Tax credit cuts could see a "substantial rise" in the use of foodbanks, the country's largest provider of them has said.
The Trussell Trust also said delays to benefits payments were most the common reason for the rising number of referrals to foodbanks.
The charity revealed its food banks gave three-day emergency food supplies to people in crisis 506,369 times in the last six months, compared to 492,641 in the same period last year.
Delays to benefits payments accounted for close to 29% of referrals, the charity said.
The SNP said "Tory ministers have their head in the sand on the issue" while Labour said "any government with an ounce of decency" would abandon the tax credit cuts.
A total of 185,218 of the three-day supplies given in the last six months went to children. In all, around 298,000 people received help from foodbanks in that period.
The trust's foodbank director Adrian Curtis said the use was "still at worryingly high levels", adding: "When the proposed changes to tax credits are implemented, we are concerned that more working families will not be able to make ends meet, and that we could see a substantial rise in foodbank use as a result.
"As a nation we need to learn more about the realities of life for people struggling on low incomes and make sure that no incomes are too low to live on."
Though he acknowledged the increase was less dramatic than previous six-monthly updates, he added: "We look forward to the day that we can announce a decrease in numbers needing foodbanks...
"Several foodbanks are reporting that some agencies and charities who would normally refer people in crisis to foodbanks have been unable to do so because funding reductions have caused their services to be squeezed or closed.
"We’re seeing that hunger remains a major issue for low income families and individuals."
Shadow Work And Pensions Secretary Owen Smith told The Huffington Post UK the figures were "deeply worrying" and the charity's warning about tax credit cuts was "yet another reason why the government need to fully reverse the proposed cuts in next week’s Autumn Statement”.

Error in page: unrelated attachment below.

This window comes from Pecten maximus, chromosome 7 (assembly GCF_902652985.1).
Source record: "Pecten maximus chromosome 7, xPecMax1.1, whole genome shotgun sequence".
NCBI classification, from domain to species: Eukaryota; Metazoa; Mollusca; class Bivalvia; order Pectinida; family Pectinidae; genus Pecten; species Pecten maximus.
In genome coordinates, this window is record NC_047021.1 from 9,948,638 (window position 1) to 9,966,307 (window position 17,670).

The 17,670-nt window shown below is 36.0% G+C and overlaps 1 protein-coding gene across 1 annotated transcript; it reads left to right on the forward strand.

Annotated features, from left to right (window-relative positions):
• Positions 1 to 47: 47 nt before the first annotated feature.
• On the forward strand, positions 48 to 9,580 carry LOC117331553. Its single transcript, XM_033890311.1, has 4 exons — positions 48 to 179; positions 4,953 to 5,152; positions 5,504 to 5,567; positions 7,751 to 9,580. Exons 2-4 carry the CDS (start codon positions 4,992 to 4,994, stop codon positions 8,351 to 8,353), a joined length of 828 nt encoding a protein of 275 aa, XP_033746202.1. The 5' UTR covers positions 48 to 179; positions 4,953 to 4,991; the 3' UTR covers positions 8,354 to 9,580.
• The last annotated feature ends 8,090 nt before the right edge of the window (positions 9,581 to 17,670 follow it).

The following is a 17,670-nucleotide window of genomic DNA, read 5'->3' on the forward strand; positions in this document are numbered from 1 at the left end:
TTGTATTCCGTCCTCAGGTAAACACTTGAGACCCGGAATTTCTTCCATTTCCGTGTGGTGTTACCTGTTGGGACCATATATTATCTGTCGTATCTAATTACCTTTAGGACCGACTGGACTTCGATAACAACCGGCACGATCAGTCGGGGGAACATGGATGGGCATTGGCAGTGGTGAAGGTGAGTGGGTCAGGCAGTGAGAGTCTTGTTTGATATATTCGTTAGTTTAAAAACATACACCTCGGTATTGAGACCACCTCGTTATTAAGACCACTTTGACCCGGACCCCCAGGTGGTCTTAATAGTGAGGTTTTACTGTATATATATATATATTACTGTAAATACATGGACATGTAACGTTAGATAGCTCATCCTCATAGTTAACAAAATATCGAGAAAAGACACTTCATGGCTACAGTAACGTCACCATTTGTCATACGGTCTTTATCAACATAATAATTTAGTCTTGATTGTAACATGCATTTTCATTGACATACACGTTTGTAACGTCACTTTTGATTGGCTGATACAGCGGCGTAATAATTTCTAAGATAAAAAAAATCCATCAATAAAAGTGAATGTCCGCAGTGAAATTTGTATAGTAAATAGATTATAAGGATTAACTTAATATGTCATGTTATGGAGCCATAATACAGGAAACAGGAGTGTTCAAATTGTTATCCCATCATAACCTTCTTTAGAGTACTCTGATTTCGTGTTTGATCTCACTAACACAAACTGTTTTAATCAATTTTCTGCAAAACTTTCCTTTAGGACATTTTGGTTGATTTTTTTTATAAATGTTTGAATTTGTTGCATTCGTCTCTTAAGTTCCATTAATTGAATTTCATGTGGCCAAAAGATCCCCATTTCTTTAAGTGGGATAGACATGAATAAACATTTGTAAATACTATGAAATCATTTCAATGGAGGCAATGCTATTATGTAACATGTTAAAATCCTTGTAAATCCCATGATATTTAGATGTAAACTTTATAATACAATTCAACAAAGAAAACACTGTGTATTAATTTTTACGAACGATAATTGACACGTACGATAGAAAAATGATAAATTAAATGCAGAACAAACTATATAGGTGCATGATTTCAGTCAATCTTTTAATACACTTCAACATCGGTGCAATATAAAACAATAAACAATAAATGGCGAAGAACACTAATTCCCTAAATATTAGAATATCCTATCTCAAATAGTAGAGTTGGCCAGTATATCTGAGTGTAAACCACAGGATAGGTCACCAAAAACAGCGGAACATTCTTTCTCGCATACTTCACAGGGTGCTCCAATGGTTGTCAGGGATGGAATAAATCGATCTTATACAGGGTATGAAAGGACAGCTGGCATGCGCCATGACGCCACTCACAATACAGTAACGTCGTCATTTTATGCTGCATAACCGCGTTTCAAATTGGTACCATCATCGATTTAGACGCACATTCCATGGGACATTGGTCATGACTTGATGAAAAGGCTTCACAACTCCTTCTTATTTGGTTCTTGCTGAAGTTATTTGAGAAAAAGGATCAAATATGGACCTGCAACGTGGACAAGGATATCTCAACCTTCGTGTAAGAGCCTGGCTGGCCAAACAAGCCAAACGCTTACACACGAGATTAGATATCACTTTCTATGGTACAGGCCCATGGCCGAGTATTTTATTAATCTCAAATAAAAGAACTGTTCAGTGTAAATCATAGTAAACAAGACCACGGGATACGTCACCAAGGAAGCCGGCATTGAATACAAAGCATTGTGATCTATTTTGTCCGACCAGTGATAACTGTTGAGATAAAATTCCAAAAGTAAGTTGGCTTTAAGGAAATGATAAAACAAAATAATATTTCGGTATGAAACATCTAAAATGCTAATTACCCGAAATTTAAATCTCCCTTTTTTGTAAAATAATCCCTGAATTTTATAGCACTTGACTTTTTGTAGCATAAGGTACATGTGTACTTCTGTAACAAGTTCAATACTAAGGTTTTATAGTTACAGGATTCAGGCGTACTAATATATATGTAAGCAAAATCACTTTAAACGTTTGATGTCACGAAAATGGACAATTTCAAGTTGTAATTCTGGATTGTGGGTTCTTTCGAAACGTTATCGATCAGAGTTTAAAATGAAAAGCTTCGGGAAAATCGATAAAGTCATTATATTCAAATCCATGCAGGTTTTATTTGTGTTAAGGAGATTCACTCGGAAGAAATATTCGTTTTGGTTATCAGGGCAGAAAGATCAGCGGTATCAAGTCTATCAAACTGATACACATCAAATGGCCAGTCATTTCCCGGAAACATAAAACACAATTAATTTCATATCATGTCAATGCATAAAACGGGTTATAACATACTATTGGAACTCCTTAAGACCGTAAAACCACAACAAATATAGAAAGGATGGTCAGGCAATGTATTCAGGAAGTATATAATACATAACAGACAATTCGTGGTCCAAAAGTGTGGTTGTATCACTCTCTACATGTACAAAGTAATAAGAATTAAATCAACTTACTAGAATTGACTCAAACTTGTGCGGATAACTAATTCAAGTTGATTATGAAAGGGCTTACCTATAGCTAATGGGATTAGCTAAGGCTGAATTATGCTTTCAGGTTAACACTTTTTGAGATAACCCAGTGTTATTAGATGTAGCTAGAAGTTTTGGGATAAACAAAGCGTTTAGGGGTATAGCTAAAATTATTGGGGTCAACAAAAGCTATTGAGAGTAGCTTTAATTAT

"Inflation is at zero, wages have started to rise and unemployment has fallen, yet we are seeing more and more of our friends and neighbours reduced to relying on foodbanks to feed their families," he said.
"Any government with an ounce of decency would see these figures, wake up to the scale of their failure and change course - especially as nearly 200,000 children were fed by foodbanks over the last six months."
The SNP's Kevin Stewart called the figures "alarming" and said "Tory Ministers have their head in the sand" over the role delays and changes to benefits was playing in forcing people to rely on charity.
He added: "That any government would consider further cuts to the incomes of the poorest families in our society in the face of such clear evidence of rising poverty is appalling... We will not let up on our opposition to these callous cuts."
The report cites the case of a working single mum was helped by a food bank when she had a problem with sickness and working tax credits being stopped as a result.
She said: "It can happen to you just like that. I always thought surely it can’t be me, I still have my job, I can get by. But now I think you can only be a few steps away. It’s all circumstantial. I really don’t know what I would’ve done if the foodbank hadn’t been there.
‘When you’ve got children that’s the worry, they’ve got needs. If it was just me it would be totally different.
"But when you have someone depending on you, and when you can’t provide for them, it’s scary, it’s really scary. I was in a very dark place, and I honestly don’t know what I would’ve done if the foodbank hadn’t been there."
Key findings of the report:
- Overall rise of three percent on last year’s figures
- Hunger still major concern for low income families
- Foodbanks increasingly providing additional services to help people out of poverty
Trussell Trust chief executive David McAuley said: "Responsibility for helping people out of crisis must not rest with the voluntary sector alone, which is why we also need to see more high-level policy changes that help the poorest and reduce the number of people needing foodbanks in future.
"We’re seeking to engage politicians across parties in better understanding the reality of hunger and its causes. We want to see hunger and poverty eradicated in the UK, and I’d like to be reporting a massive drop in foodbank usage this time next year."
A spokesman for the Department of Work and Pensions said the reasons people used foodbanks were "complex and overlapping" and claiming it was driven by benefit delays was "misleading".
He added: "The vast majority of benefits are paid on time, and improvements are being made year on year.
“Work and a strong economy are the best way to help people out of poverty. We now have record employment and near record numbers of vacancies in this country, meaning everyone has the opportunity to benefit from our growing economy.
“In addition, we continue to spend around £80bn a year on working age benefits so we have a strong safety net in place to support millions of people who are unemployed or on low incomes.”